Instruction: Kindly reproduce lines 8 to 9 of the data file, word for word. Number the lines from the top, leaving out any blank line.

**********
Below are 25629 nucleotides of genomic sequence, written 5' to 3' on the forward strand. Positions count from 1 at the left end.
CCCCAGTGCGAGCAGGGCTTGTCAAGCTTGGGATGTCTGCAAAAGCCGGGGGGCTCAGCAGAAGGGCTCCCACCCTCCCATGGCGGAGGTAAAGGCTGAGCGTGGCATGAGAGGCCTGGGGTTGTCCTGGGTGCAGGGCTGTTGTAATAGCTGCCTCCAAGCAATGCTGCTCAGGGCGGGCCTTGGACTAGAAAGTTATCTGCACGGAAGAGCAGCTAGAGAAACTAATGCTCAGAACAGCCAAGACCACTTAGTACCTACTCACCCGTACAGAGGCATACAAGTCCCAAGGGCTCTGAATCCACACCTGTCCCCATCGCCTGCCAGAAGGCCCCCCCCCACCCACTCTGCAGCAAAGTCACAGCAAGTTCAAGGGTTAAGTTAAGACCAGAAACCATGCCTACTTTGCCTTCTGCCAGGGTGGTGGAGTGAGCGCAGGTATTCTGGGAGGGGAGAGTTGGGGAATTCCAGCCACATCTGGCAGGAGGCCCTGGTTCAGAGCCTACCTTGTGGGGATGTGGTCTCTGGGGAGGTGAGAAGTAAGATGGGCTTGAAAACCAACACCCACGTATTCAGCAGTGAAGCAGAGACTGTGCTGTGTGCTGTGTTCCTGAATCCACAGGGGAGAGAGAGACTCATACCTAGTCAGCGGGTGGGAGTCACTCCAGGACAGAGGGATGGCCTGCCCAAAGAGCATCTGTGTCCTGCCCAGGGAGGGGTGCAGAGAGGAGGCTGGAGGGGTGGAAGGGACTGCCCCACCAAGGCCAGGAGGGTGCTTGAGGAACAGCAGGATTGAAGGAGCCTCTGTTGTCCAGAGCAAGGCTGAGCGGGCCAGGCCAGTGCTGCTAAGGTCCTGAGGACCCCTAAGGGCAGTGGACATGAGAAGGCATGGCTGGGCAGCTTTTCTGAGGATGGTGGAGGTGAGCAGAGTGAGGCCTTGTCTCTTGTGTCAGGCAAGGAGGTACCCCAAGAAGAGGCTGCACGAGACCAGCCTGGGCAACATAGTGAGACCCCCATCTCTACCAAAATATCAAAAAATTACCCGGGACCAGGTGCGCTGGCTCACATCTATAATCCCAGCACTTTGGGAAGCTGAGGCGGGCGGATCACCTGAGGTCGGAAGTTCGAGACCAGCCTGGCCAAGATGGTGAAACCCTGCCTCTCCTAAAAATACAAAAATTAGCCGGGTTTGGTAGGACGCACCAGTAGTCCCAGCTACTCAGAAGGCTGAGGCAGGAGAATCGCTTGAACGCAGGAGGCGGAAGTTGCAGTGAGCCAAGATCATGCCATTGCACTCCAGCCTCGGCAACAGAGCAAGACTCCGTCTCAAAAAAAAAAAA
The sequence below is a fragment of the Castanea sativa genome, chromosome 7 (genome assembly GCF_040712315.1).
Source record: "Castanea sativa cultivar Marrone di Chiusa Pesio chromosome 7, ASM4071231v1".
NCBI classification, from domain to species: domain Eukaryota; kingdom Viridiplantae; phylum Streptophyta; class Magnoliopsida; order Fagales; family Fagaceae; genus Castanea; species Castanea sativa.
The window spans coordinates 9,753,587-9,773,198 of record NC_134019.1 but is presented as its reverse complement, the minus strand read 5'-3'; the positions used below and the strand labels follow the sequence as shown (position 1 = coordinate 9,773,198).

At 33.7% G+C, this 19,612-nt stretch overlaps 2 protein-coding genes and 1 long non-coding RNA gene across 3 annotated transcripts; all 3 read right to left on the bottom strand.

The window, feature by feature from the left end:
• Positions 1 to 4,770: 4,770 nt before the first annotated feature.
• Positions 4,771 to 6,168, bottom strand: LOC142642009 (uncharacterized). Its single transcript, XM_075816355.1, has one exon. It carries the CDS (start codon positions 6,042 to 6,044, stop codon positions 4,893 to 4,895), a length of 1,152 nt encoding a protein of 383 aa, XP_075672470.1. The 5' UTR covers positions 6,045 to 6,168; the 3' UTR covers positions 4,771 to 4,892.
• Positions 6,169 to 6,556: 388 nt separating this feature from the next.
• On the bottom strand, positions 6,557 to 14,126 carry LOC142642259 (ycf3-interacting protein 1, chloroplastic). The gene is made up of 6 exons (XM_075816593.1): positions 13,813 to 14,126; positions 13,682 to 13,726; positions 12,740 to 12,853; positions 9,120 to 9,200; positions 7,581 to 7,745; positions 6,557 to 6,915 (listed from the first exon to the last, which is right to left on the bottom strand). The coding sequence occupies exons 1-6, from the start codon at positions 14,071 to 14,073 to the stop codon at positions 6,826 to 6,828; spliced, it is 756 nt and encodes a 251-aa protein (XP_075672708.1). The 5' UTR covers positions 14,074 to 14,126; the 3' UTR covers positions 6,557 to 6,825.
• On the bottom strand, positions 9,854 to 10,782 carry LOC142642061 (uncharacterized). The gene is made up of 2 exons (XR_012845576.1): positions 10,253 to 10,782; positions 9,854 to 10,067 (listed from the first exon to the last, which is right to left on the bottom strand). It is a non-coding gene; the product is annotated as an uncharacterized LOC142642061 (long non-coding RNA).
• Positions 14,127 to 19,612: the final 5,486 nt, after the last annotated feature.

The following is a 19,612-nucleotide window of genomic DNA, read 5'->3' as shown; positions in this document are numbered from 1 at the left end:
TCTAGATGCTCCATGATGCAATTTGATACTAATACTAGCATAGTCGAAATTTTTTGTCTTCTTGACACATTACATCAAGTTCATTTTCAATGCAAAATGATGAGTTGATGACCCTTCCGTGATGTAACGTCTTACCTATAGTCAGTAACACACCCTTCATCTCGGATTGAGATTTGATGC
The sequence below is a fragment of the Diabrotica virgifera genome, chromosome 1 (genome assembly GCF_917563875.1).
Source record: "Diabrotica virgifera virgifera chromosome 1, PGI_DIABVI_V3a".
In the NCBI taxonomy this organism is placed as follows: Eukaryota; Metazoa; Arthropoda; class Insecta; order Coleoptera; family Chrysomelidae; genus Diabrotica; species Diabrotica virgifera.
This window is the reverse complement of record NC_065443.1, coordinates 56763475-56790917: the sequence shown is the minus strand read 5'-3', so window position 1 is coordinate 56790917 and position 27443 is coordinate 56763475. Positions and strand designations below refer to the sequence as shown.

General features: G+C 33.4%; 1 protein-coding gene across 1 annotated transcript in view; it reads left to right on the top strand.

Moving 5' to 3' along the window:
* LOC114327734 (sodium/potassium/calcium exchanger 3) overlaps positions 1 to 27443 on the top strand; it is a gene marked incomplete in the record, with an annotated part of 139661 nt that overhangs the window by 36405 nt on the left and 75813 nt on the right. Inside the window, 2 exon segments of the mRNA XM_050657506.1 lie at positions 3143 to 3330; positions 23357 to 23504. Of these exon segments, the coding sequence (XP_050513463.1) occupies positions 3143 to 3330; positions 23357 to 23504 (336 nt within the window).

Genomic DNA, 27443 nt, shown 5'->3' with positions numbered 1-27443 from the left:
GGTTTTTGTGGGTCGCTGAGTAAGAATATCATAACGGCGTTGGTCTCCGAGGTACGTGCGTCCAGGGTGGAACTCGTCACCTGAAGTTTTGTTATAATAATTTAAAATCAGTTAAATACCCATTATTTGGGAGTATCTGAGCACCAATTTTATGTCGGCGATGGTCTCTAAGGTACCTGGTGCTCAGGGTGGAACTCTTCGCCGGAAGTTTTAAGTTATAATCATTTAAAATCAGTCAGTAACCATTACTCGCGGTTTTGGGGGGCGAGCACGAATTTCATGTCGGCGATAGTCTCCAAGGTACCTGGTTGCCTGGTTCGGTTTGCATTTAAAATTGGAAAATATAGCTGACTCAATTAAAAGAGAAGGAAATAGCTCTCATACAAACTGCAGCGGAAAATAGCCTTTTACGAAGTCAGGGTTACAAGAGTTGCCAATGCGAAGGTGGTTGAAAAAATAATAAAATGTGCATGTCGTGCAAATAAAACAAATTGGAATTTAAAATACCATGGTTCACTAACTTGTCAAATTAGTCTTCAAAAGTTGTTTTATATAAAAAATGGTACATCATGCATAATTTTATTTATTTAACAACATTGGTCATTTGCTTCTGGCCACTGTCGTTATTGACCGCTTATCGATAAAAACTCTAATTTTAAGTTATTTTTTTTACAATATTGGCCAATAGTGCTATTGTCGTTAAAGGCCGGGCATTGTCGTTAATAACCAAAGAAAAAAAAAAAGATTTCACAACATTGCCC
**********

The window, feature by feature from the left end:
• Positions 1 to 4,770: 4,770 nt before the first annotated feature.